Mark Thompson describes the moment when he was in charge of dimming the lights of a whole town in the name of astronomy.
Most TV personalities are asked to turn lights on -- usually Christmas tree lights in city centers -- so you can imagine my surprise when I was asked to turn the lights of an entire British town off!
I jumped at the chance, but it wasn't any usual request; it was planned as part of the second season of BBC Stargazing LIVE
Light pollution is a real plague on astronomy. This is one of the reasons why professional observatories are found in rather obscure locations on the top of mountains.
For amateur astronomers, the growing trend of lighting buildings, roads and tourist attractions is causing a big problem and anyone living in urban areas are left with a long commute to a dark site.
So, for Stargazing LIVE, the plan was to identify a moderate-sized town, campaign and turn off every single light from street light to security light; from advertising light to shop light.
All of this was planned to happen LIVE on TV -- well, except the campaigning bit which took weeks.
A town was identified called Dulverton in Somerset inside Exmoor National Park. The town is home to about 1,600 people with around 700 streetlights, plus shops and pubs/restaurants -- convincing everyone to participate was a big ask.
A team from the BBC spent a few weeks posting leaflets through letter boxes and meeting with representatives from businesses and councils. All this work culminated in filming of a short video of the preparation. I have to say I was inspired by the positivity.
We tried to make a film that would give a little jeopardy, to build anticipation of "will it work, won't it work?" but it was impossible to find anyone who wasn't 100 percent behind it. Even the shops had made displays celebrating the night sky and the forthcoming "Big Switch Off."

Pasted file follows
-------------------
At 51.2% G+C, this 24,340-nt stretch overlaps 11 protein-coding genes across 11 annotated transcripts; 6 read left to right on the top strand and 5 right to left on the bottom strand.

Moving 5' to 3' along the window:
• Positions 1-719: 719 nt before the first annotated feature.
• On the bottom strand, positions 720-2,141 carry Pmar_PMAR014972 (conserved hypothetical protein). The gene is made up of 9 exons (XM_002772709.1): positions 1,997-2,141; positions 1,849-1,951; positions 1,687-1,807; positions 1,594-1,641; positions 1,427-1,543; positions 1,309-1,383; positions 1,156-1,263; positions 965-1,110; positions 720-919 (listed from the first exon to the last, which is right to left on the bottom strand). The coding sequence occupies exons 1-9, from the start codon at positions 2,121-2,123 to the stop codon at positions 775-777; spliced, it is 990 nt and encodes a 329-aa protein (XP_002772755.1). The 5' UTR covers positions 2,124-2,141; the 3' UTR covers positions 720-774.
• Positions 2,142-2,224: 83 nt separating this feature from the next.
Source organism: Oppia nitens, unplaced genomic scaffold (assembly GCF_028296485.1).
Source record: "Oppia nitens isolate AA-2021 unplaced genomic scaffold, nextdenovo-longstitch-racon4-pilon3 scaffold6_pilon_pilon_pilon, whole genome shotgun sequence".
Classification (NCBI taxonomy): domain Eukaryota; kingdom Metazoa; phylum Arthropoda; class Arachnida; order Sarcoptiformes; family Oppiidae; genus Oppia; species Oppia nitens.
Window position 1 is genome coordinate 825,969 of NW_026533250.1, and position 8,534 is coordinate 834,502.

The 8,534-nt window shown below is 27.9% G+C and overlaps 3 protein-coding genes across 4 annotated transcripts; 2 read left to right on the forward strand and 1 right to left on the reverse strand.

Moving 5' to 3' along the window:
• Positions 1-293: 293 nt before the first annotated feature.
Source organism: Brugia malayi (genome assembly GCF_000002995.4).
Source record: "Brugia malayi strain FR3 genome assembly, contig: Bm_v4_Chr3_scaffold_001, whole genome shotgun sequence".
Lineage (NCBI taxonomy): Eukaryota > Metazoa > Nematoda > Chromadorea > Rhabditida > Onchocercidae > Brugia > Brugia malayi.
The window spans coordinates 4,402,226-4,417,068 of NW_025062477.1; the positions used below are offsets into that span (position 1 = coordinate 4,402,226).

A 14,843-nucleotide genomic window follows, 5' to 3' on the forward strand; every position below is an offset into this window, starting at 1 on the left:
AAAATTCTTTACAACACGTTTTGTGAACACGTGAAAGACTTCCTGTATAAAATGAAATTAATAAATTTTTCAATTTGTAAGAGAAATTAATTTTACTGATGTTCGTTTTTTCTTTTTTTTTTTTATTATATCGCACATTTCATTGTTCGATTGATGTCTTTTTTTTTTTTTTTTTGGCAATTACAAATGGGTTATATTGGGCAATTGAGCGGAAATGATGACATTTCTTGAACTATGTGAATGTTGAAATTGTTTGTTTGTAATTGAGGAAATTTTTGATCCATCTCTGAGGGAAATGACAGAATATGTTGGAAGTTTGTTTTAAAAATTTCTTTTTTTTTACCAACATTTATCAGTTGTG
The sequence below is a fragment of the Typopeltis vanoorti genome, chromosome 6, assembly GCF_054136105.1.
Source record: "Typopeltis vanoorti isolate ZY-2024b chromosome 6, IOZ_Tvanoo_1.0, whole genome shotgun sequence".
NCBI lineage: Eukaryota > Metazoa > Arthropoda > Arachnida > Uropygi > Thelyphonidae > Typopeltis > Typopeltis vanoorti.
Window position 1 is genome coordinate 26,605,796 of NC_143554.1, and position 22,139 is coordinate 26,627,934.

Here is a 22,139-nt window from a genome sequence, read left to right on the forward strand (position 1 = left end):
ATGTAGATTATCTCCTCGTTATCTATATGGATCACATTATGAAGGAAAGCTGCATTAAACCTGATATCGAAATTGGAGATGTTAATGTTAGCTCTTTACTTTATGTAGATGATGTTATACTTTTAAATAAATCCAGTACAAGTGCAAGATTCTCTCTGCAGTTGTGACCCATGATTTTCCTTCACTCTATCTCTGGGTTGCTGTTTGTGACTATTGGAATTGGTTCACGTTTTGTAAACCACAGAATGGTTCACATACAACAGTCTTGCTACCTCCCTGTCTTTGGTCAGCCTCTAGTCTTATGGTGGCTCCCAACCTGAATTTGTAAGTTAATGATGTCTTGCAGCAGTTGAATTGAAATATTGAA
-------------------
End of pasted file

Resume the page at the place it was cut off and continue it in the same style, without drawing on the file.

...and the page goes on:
The night came on Episode 3 of Stargazing LIVE and I traveled over 200 miles from Jodrell Bank (in Cheshire) where the main show was filmed.
On arrival, the weather was miserable, unlike the previous two nights of clear skies enjoyed at Jodrell. Rain and low cloud was covering the town but despite this, the Dulvertonians had turned up in their hundreds and the atmosphere was electric. We even had some local astronomers turn up who setup their equipment in the rain. Now that's dedication.
As the show progressed with lots of suspense, the moment arrived. I counted down with the crowd, the church bells rang to signal the turn off to the town and within 10 seconds, the whole town was plunged into darkness. And I mean darkness. It was the most incredible experience to be in the center of a bustling town when it turned into the darkness you expect of the countryside.
Unfortunately it was still cloudy and drizzling, so the astronomical wonders had to wait, but even with the cloud, the sky suddenly took center-stage. Usually it lurks up their, hidden behind the lights, so turning the lights off brought it to life. I can only imagine what the experience would have been like if the skies were clear. In fact, the hairs on the back of my neck tingle at the thought.
What an amazing achievement, after weeks of preparing we had done it, an entire town had switched all its lights off, live on national TV. Certainly, it was a shame the sky didn't play ball but even so, it shows that it is possible. Even if it ended up as a symbolic gesture, the event opened the eyes of four million people across the UK to the serious problem of light pollution.